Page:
Garrett Hongo’s writing is rooted in beauty and emotion. The creative writing professor is a master of translating feelings from his past into vibrant literature.
In Kahuku, a Hawaiian town on the north shore of Oʻahu where he spent his early childhood, Hongo was surrounded by beauty on all sides: breathtaking vistas, lush forests and rain-drenched volcanic peaks blanketed in green moss, the deep blue hues of the Pacific. This primeval paradise was his playground — the red volcanic dirt his sandbox, the soaring basalt cliffs and rolling cane fields the backdrop to his jungle gym.
Treasured memories of the islands are a common thread in much of his writing. Even now, decades later, the sights and smells of his childhood aren’t far from reach.
“I can go back to each of those places,” Hongo says. “That feeling for the landscape was always in me. It’s been in me since I was a kid.”
Garrett Hongo gathering inspiration at Kawela Bay, Hawai’i. Oʻahu's north shore, where the poet spent his childhood, is widely regarded as one of the earth's scenic treasures.
Hongo is the 2022 recipient of the Aiken Taylor Award for Modern American Poetry, a lifetime achievement award presented by the Sewanee Review, America’s oldest continuously published literary quarterly. Past recipients include esteemed writers Gwendolyn Brooks, Wendell Berry, and Louise Glück.
As the first University of Oregon faculty member to receive the award, Hongo joins an elite list of writers distinguished for their contributions to modern literature. From the New Yorker to the Los Angeles Times, Hongo’s work has appeared in numerous newspapers, magazines and literary journals. The author, poet, essayist, Pulitzer Prize finalist and jazz aficionado effortlessly dances his way from poetry to prose and back again, carving himself a rarified spot among the contemporary literary masters.
Hongo was born May 30, 1951, to third-generation Japanese Americans, in the back room of his father’s general store in Volcano, a village on Hawaiʻi, or Big Island. His family moved to Kahuku shortly after, where they lived until Hongo was six. They then moved to Gardena, a city in the South Bay region of Los Angeles County that was one of the area’s few Japanese American enclaves in the wake of World War II.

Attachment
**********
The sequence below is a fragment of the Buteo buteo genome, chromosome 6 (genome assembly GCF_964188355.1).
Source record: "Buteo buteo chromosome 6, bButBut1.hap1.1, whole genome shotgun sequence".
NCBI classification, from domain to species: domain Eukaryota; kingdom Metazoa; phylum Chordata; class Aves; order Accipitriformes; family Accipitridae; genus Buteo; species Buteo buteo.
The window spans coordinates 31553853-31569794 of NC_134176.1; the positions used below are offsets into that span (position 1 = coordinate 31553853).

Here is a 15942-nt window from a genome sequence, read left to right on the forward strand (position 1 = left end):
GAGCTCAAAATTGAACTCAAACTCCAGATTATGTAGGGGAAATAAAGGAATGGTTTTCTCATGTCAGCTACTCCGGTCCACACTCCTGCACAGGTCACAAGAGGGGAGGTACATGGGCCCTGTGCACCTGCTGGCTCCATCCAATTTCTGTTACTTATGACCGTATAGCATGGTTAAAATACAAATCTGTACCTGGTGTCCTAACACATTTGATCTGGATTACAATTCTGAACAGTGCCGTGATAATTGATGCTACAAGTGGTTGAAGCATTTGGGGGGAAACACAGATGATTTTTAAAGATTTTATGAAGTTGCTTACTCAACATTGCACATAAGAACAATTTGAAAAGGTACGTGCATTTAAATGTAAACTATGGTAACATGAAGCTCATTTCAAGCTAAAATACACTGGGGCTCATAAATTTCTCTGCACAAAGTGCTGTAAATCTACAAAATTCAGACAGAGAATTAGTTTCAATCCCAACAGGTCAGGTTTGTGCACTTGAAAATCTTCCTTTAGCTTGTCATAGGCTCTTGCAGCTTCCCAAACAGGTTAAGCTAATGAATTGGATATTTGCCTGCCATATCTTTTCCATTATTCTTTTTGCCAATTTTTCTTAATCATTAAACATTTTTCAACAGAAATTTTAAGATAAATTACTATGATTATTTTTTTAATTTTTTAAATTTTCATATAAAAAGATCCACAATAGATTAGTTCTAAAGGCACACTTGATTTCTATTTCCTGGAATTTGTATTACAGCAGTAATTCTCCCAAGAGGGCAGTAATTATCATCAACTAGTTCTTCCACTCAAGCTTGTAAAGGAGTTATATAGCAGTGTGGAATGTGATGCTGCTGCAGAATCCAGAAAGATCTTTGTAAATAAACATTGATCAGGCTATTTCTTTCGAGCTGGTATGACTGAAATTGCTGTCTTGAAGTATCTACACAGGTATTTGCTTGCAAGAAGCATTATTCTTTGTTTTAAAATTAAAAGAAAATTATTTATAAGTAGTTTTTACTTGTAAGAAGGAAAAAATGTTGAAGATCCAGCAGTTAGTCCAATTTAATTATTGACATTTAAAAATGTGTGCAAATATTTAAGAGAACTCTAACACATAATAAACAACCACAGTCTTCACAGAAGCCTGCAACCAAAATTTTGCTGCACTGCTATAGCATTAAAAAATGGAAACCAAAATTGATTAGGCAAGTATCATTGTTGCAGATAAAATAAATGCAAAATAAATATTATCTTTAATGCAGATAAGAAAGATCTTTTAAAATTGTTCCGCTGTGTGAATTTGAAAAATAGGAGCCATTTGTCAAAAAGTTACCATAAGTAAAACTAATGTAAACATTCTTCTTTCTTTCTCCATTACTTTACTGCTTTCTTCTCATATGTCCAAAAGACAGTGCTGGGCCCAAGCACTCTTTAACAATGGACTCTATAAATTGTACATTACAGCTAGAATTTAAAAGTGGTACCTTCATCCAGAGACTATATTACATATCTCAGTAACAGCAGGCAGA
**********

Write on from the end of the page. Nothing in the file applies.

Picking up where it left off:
Once a key segment of the Hawaiian economy, sugar plantations employed many immigrant workers, including members of Hongo's family. By the close of the 20th century, the islands' sugar industry collapsed due to competition from developing countries with lower labor costs.
On his mother’s side, Hongo descends from two generations of sugar plantation workers. Their lives were punishing and physically demanding, mostly devoid of outward expressions of joy or sorrow. This demeanor persisted in Hongo’s home, where his family members bottled up their emotions, showing only blank, stoic stares.
“They showed no feelings,” Hongo says. “Whether pride, joy, or sadness, you did not show it. There was no space for reflection.”
But as a child in a world of overwhelming beauty, Hongo craved a space for quiet reflection. When his emotions became too palpable to repress, he’d retreat to secret hideouts, afraid he’d let slip a hint of his internal ecstasy and face repercussions. At times he’d sing to himself in a bamboo thicket near the family home, or play marbles alone by a fallen eucalyptus tree between a grove of sea grapes and the Pacific Ocean.
“I come from an affectless, unsentimental people,” he writes in his 2022 memoir, The Perfect Sound: A Memoir in Stereo. “When I screamed for joy as a child, I was hushed if not struck. When I wept for the beauty I saw in the landscapes and seascapes that surrounded us, I was mocked by cousins and uncles.”
Now, Hongo’s writing is a counterweight to the stoic environment in which he was raised. The emotion in his poetry comes from his fierce drive to give life to the unacknowledged feelings of his youth; he turns inward to express and reinhabit the emotion he was once denied. By writing these feelings down they are given witness — immortalized in language.
But Hongo is careful to make the distinction between his art and therapy. Writing, for him, is not a coping mechanism; the memories he writes about are not traumas.
“Seeing those things as flaws is a way of thinking I dislike,” he says. “It was never therapeutic.”
Rather, Hongo likens his practice to hana, an aesthetic principle dating to 14th-century classical Japanese theatre that describes a dancer’s perfection of their craft. In hana — which means “flower” in Japanese — perfection is a dance between the artist’s internal feeling and the external factors that influence that feeling, like his family or environment. Only once the dancer clears the path from emotion to expression does the flower blossom in full.
“What you’re creating is a pathway for the expression of the universe,” Hongo says, “rather than closing it.”
It took him seven years to write his 1995 book, Volcano: A Memoir of of Hawaiʻi, an ode to his homeland. Capturing the beauty of the rainforests of his birthplace wasn’t simple, and Hongo wasn’t satisfied until he perfected in writing the way he felt among them.
The same is true for The Perfect Sound. As a lifelong music lover, Hongo took ten years to compress his unbound love for sound into a single book.
Though music can channel emotion without words, both music and literature are, at their core, expressions of feeling. In his view, all art is the afterglow of what’s born in the subjectivity of human consciousness. While the final product may never quite achieve the depth of emotion that inspired it, the closer the artist gets, the closer the flower to full bloom.
“I fail a long time before I succeed,” Hongo says. “But I want the flower. I want hana.”
Cole Sinanian is a staff writer for College of Arts and Sciences Communications